Now that I’ve gotten a bit o’ rest after a busy week and have
done things like cleaned up kitchen messes and organized
my photos, I can now get back to blogging. HUZZAH!
Besides, a report on my most recent hearth cooking adventures is
long overdue. And there were several during the week of March 26
to April 1. Three, to be exact; well, four, if you count making a dish
for the Culinary Historians of New York’s (CHNY) program. In any
event, it began with Homeschool Day at the Israel Crane House,
followed by CHNY, then a Teachers Professional Development
Workshop at the Queens County Farm Museum, and finally,
it ended with a return to the Crane House. Whew!
My Big Week was filled with varied and numerous preparations,
as well. It seemed that I was constantly slicing, mixing, mashing,
cooking, and/or baking something. Not to mention all the planning
that’d been done days, even weeks, previously, including deciding
what dishes to make, selecting the receipts (recipes) to be used,
and developing the menus for each particular hearth cooking
session. Then throw in all the scurrying from one grocery store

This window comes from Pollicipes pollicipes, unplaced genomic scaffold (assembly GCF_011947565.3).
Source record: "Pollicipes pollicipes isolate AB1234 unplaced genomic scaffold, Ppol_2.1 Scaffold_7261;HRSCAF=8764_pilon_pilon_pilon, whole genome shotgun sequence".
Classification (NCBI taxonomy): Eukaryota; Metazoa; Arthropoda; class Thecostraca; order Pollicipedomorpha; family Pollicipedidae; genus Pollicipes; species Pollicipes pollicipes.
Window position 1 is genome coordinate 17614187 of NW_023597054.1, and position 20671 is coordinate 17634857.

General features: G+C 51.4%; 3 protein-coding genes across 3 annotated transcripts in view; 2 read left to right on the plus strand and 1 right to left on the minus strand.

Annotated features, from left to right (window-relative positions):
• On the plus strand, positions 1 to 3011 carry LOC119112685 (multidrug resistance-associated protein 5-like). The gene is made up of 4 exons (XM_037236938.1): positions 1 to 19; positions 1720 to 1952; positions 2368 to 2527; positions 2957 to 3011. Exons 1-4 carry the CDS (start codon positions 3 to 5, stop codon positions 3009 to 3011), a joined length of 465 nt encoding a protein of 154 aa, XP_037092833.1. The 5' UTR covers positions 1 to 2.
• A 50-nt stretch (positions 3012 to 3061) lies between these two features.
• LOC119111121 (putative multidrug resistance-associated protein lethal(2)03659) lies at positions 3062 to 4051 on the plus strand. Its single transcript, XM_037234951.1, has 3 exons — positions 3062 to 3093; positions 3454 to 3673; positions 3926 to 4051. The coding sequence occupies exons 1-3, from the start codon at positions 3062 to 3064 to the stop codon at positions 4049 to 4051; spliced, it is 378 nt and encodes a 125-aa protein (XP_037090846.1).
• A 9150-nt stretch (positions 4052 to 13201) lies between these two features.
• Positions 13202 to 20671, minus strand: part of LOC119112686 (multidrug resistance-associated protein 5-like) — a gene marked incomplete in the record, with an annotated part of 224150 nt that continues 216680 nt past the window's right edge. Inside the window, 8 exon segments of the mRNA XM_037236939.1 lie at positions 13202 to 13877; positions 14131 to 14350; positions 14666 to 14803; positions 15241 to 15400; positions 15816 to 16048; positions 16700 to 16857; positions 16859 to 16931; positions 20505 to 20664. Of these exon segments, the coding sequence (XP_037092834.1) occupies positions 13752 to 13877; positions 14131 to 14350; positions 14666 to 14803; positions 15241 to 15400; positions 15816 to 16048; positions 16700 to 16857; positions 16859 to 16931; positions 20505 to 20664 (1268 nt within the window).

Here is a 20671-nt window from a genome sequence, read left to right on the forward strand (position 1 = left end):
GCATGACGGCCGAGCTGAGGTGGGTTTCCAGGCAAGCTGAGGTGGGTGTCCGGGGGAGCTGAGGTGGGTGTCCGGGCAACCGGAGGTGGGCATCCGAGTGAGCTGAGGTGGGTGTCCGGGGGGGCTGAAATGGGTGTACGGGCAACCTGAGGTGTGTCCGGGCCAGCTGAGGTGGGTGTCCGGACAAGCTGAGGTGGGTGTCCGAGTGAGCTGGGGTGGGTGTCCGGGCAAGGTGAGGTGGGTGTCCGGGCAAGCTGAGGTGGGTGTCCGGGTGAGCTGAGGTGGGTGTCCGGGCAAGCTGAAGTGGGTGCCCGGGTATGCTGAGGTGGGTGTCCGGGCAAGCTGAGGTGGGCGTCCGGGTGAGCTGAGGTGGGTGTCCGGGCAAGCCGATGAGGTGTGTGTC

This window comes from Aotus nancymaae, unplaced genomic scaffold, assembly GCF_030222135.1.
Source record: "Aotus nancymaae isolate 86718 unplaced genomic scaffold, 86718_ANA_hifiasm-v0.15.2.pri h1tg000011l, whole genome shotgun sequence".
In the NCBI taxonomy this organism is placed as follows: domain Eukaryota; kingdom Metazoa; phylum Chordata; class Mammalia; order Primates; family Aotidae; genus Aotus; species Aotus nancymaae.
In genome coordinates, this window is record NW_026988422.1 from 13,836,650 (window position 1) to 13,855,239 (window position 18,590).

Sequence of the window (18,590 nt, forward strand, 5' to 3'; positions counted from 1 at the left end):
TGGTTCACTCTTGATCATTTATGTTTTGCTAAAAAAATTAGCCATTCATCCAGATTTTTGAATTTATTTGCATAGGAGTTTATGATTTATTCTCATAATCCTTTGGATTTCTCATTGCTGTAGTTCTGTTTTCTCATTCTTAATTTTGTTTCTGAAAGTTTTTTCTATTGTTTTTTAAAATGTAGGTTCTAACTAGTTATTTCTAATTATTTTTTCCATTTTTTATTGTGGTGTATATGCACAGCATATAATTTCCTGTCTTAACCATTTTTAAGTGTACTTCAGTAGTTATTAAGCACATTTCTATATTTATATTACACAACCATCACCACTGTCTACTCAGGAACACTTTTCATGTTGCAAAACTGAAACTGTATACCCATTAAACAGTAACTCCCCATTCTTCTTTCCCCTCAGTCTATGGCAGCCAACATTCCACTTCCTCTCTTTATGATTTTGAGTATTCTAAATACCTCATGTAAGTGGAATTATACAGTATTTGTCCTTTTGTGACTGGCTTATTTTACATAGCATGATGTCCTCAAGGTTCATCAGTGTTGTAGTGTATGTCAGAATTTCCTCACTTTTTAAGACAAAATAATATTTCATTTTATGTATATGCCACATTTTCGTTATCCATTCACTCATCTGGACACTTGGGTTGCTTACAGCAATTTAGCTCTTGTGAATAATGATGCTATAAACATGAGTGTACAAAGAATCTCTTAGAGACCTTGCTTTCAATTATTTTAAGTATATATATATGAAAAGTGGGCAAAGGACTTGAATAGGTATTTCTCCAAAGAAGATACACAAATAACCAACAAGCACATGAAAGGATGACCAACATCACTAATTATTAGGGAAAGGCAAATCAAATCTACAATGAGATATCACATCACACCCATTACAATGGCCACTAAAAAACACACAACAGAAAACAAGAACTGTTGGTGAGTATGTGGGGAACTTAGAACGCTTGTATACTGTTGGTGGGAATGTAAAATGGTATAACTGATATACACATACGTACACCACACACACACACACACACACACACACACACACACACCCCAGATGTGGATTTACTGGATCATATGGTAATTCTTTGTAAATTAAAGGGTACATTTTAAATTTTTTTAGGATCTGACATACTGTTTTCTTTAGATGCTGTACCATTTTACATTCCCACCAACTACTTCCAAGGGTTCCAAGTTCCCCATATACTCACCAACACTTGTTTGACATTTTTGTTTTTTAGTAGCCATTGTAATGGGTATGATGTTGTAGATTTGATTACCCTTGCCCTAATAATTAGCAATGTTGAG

to another to yet another, as I attempted to procure the required
ingredients for most of the dishes. Ahh, what a life: keeps me busy
and outta trouble. Besides, I absolutely love it! HUZZAH!
Okay. Onward. Let the hearth cooking adventures begin!
First up, I headed to the Crane House on Tuesday for the semi-annual
Homeschool Day. I had a fantastic time with all the young’uns, as we
learned the secrets of hearth cooking (with a few chores thrown in,
just for good measure, of course). We made toast and ate it with
pre-churned butter on top, as we churned some new. Then we fried
up a bit o’ salt pork, which greased the pan for lots of subsequent
Indian Slapjacks, made according to a receipt from Amelia Simmons’
American Cookery (1796) (it follows the photos, below).
Here is the receipt from Simmons’ American Cookery (1796):
One quart milk, 1 pint of Indian meal,
4 eggs, 4 spoons of flour, little salt,
beat together, baked on griddles, or
fry in a dry pan, or baked in a pan
which has been rub’d with suet,
lard or butter.
NEXT: Seed Cakes and Carrot Puddings